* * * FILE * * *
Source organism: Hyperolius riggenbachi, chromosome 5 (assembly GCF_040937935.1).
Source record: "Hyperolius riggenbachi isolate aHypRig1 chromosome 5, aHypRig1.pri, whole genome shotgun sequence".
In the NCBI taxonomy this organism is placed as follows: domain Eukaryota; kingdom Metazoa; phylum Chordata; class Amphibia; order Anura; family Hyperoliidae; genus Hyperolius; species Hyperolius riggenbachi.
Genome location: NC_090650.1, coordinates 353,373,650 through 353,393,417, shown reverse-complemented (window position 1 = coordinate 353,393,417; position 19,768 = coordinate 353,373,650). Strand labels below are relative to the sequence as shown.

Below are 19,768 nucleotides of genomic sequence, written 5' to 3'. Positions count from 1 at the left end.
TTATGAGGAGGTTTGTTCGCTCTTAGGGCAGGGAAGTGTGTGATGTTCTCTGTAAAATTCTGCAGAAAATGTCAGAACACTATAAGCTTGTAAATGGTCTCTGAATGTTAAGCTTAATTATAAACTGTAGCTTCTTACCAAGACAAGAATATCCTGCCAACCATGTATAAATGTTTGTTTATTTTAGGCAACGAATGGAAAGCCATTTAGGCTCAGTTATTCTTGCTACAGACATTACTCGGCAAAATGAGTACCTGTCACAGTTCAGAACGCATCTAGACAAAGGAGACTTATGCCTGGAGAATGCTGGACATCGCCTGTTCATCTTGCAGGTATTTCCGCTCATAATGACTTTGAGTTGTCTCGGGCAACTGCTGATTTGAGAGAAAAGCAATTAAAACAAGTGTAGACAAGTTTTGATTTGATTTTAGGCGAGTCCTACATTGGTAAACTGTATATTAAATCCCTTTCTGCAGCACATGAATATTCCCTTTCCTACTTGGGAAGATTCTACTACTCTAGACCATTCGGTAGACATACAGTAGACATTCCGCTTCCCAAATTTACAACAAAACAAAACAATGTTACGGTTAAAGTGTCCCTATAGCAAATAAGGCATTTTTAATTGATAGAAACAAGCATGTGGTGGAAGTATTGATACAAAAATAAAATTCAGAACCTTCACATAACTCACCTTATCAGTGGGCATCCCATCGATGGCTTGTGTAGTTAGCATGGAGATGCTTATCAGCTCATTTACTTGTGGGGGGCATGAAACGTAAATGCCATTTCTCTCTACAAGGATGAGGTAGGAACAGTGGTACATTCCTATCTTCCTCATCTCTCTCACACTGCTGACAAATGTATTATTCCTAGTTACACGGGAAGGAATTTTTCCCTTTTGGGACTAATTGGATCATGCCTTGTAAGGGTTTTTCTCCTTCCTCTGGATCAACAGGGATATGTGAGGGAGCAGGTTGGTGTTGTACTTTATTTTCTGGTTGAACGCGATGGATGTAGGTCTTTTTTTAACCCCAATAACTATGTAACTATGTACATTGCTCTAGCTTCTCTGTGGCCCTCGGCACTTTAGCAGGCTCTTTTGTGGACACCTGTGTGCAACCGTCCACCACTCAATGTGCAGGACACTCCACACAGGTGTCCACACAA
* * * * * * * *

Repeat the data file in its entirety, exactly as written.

Source organism: Hyperolius riggenbachi, chromosome 5 (assembly GCF_040937935.1).
Source record: "Hyperolius riggenbachi isolate aHypRig1 chromosome 5, aHypRig1.pri, whole genome shotgun sequence".
In the NCBI taxonomy this organism is placed as follows: domain Eukaryota; kingdom Metazoa; phylum Chordata; class Amphibia; order Anura; family Hyperoliidae; genus Hyperolius; species Hyperolius riggenbachi.
Genome location: NC_090650.1, coordinates 353,373,650 through 353,393,417, shown reverse-complemented (window position 1 = coordinate 353,393,417; position 19,768 = coordinate 353,373,650). Strand labels below are relative to the sequence as shown.

Below are 19,768 nucleotides of genomic sequence, written 5' to 3'. Positions count from 1 at the left end.
TTATGAGGAGGTTTGTTCGCTCTTAGGGCAGGGAAGTGTGTGATGTTCTCTGTAAAATTCTGCAGAAAATGTCAGAACACTATAAGCTTGTAAATGGTCTCTGAATGTTAAGCTTAATTATAAACTGTAGCTTCTTACCAAGACAAGAATATCCTGCCAACCATGTATAAATGTTTGTTTATTTTAGGCAACGAATGGAAAGCCATTTAGGCTCAGTTATTCTTGCTACAGACATTACTCGGCAAAATGAGTACCTGTCACAGTTCAGAACGCATCTAGACAAAGGAGACTTATGCCTGGAGAATGCTGGACATCGCCTGTTCATCTTGCAGGTATTTCCGCTCATAATGACTTTGAGTTGTCTCGGGCAACTGCTGATTTGAGAGAAAAGCAATTAAAACAAGTGTAGACAAGTTTTGATTTGATTTTAGGCGAGTCCTACATTGGTAAACTGTATATTAAATCCCTTTCTGCAGCACATGAATATTCCCTTTCCTACTTGGGAAGATTCTACTACTCTAGACCATTCGGTAGACATACAGTAGACATTCCGCTTCCCAAATTTACAACAAAACAAAACAATGTTACGGTTAAAGTGTCCCTATAGCAAATAAGGCATTTTTAATTGATAGAAACAAGCATGTGGTGGAAGTATTGATACAAAAATAAAATTCAGAACCTTCACATAACTCACCTTATCAGTGGGCATCCCATCGATGGCTTGTGTAGTTAGCATGGAGATGCTTATCAGCTCATTTACTTGTGGGGGGCATGAAACGTAAATGCCATTTCTCTCTACAAGGATGAGGTAGGAACAGTGGTACATTCCTATCTTCCTCATCTCTCTCACACTGCTGACAAATGTATTATTCCTAGTTACACGGGAAGGAATTTTTCCCTTTTGGGACTAATTGGATCATGCCTTGTAAGGGTTTTTCTCCTTCCTCTGGATCAACAGGGATATGTGAGGGAGCAGGTTGGTGTTGTACTTTATTTTCTGGTTGAACGCGATGGATGTAGGTCTTTTTTTAACCCCAATAACTATGTAACTATGTACATTGCTCTAGCTTCTCTGTGGCCCTCGGCACTTTAGCAGGCTCTTTTGTGGACACCTGTGTGCAACCGTCCACCACTCAATGTGCAGGACACTCCACACAGGTGTCCACACAA